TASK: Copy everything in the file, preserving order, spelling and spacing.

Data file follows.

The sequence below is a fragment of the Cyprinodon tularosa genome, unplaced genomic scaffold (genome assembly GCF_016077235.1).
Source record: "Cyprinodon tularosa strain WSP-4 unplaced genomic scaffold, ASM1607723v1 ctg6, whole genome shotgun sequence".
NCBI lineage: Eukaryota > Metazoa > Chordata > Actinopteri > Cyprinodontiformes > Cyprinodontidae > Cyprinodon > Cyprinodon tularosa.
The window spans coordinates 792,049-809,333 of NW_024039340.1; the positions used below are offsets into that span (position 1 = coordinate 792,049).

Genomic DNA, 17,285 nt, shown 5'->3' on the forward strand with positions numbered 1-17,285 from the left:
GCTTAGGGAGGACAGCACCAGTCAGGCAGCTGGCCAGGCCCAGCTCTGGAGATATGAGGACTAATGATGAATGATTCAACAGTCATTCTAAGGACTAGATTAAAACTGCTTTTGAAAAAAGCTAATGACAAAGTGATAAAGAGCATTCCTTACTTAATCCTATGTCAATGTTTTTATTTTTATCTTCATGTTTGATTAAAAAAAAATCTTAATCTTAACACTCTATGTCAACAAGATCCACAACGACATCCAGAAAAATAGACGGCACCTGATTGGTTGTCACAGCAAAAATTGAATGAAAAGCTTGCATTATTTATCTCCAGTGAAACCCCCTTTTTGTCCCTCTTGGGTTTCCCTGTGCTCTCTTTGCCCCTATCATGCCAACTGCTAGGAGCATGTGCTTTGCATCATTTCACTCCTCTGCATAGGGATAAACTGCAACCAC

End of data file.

The sequence below is a fragment of the Cyprinodon tularosa genome, unplaced genomic scaffold (genome assembly GCF_016077235.1).
Source record: "Cyprinodon tularosa strain WSP-4 unplaced genomic scaffold, ASM1607723v1 ctg6, whole genome shotgun sequence".
NCBI lineage: Eukaryota > Metazoa > Chordata > Actinopteri > Cyprinodontiformes > Cyprinodontidae > Cyprinodon > Cyprinodon tularosa.
The window spans coordinates 792,049-809,333 of NW_024039340.1; the positions used below are offsets into that span (position 1 = coordinate 792,049).

Genomic DNA, 17,285 nt, shown 5'->3' on the forward strand with positions numbered 1-17,285 from the left:
GCTTAGGGAGGACAGCACCAGTCAGGCAGCTGGCCAGGCCCAGCTCTGGAGATATGAGGACTAATGATGAATGATTCAACAGTCATTCTAAGGACTAGATTAAAACTGCTTTTGAAAAAAGCTAATGACAAAGTGATAAAGAGCATTCCTTACTTAATCCTATGTCAATGTTTTTATTTTTATCTTCATGTTTGATTAAAAAAAAATCTTAATCTTAACACTCTATGTCAACAAGATCCACAACGACATCCAGAAAAATAGACGGCACCTGATTGGTTGTCACAGCAAAAATTGAATGAAAAGCTTGCATTATTTATCTCCAGTGAAACCCCCTTTTTGTCCCTCTTGGGTTTCCCTGTGCTCTCTTTGCCCCTATCATGCCAACTGCTAGGAGCATGTGCTTTGCATCATTTCACTCCTCTGCATAGGGATAAACTGCAACCAC